Corn crops can sequester 5tonnes of carbon per hectare per year, according to NSW Industry & Investment researchers. (See below) That is the equivalent of more than 15 tonnes of CO2.
Dr Mike Gundy is wrong when he says that the Opposition could not reach its target when sequestering only half a tonne of carbon per hectare. 0.5 tonnes of carbon is equivalent to 2 tonnes of CO2. Australia has more than 400m hectares of agricultural lands. At 2tonnes CO2-e, the potential annual sequestration is 800m tonnes.
WHITE PAPER: A comprehensive analysis of why formal science suppresses soil carbon sequestration rates can be found in a white paper titled “Good Science & Snake Oil” posted at

Michael Kiely
Carbon Coalition
(02) 6374 0329

Corn crop can sequester 34 tonnes CO2-e per hectare per year (DI&I)

Corn can be used to build soil carbon levels. Total carbon added from corn roots averaged five tonnes per hectare per year with cotton-corn and 9.3t/ha/year with back-to-back corn, says Industry & Investment NSW senior research scientist, Nilantha Hulugalle. THIS IS THE EQUIVALENT OF BETWEEN 18 TONNES OF CO2-E AND 34 TONNES OF CO2-E PER HECTARE PER YEAR. Soil organic carbon dynamics in these farming systems have focussed on inputs of above-ground material.
“Addition of root material to soil carbon stocks either in the form of roots dying and decaying during and after the crop’s growing season are, however, significant," she said in a Land Newspaper report.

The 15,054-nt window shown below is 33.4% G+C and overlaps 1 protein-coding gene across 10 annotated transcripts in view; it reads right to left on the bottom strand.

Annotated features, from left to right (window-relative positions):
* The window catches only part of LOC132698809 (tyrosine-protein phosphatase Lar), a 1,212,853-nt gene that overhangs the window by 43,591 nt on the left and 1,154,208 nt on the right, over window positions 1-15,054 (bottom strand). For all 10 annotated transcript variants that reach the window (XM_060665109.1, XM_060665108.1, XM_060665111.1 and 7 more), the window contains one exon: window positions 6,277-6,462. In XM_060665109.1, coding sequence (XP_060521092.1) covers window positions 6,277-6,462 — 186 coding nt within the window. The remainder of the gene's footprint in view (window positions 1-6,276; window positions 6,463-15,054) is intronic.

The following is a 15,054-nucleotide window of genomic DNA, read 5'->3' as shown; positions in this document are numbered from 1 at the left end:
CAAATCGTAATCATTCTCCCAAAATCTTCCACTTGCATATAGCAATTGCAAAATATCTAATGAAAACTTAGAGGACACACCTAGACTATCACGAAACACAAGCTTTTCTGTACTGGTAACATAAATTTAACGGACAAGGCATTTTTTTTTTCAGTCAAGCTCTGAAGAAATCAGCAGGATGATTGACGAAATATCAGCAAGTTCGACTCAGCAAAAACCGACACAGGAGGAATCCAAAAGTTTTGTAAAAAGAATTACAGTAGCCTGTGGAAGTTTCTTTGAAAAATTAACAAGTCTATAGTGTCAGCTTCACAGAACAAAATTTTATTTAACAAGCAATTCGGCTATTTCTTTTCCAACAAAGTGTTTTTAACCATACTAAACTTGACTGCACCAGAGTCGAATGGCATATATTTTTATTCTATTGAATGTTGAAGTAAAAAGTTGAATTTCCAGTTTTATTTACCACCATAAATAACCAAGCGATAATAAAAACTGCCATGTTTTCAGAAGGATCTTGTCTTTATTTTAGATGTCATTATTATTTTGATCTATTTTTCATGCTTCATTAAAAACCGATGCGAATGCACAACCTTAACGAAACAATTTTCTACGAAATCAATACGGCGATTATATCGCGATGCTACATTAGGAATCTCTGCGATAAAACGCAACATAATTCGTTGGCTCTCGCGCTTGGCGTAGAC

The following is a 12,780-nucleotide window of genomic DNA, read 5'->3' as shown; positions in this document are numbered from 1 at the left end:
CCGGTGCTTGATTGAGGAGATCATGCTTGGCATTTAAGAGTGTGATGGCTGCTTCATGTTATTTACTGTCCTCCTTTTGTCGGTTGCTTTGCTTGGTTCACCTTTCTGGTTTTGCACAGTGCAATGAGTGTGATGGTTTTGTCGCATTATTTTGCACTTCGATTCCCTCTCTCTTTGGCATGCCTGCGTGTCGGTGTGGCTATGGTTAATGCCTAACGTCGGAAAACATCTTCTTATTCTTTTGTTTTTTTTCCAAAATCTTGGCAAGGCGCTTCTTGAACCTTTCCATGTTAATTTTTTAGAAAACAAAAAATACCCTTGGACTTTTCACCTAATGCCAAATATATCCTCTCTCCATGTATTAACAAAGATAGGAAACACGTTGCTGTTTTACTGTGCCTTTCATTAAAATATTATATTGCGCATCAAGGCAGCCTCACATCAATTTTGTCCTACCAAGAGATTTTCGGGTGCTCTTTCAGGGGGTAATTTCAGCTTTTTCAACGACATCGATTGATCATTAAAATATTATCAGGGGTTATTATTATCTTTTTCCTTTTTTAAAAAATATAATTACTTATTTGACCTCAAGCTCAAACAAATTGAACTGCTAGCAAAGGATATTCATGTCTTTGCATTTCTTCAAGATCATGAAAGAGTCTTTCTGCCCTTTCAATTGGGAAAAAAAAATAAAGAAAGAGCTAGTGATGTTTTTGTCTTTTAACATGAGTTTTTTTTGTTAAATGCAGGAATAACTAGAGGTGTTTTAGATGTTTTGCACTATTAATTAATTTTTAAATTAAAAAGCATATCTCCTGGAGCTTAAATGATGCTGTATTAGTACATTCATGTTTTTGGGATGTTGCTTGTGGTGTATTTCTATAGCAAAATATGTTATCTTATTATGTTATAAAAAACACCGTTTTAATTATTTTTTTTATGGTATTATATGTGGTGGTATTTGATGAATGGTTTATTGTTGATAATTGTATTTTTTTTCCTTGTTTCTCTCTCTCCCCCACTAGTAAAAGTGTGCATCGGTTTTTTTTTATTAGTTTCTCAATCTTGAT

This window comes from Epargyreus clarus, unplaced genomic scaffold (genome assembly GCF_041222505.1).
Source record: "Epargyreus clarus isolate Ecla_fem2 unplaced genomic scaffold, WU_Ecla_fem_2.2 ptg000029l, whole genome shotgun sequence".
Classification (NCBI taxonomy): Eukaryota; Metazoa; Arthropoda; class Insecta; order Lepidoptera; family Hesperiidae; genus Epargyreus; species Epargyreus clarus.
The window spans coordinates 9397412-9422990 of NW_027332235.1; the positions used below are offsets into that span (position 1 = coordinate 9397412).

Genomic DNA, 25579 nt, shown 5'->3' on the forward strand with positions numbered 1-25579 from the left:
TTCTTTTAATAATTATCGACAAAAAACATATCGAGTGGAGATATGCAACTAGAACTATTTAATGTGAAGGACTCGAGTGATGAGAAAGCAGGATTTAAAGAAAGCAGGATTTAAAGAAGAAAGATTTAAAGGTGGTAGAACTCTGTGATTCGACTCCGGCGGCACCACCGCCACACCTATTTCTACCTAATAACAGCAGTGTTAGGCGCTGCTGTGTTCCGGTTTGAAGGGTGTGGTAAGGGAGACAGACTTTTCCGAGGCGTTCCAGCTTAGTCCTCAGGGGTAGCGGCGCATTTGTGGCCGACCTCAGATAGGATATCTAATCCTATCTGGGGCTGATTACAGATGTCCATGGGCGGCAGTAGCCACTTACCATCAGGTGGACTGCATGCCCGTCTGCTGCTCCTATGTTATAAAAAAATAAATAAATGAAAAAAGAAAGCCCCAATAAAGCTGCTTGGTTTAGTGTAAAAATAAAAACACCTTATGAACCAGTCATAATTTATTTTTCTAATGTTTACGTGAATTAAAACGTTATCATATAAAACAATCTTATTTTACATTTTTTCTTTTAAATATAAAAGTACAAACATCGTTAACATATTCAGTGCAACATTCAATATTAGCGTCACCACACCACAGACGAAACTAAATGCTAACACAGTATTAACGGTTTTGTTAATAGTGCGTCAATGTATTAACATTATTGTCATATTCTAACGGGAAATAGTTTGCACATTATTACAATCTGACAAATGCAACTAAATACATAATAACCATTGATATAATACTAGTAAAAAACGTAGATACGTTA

A project examining grey clay cotton soils near Narrabri found root death and decay contributed more than half of corn’s carbon to soil. Corn is a summer crop often grown under irrigation after cotton.
“We measured corn root growth in back-to-back corn and a cotton-corn rotation sown on one metre beds during the summers of 2007-08 and 2008-09, Dr Hulugalle said. Root measurements were made at intervals of two to four weeks during the growing season by using a combination of soil cores, a minirhizotron and an image capture system, using a video camera inserted into the soil through a clear plastic root observation tube. “The video camera was connected to a field computer with software which is able to take root images at specified depths. Carbon was analysed in roots sampled by coring.
The amount of carbon held in the crop roots at the end of the season and the amount of carbon added to the soil by roots dying during the growing season, were measured. Corn root densities, particularly towards the latter part of the growing season, were higher with back-to-back corn than with cotton-corn rotation.
“The amount contributed by root death during the growing season averaged 11% of the total amount.
“Relative to carbon contributed by the whole corn crop, above and below the ground, the amount of carbon contributed by roots can range from 50% to 65%.”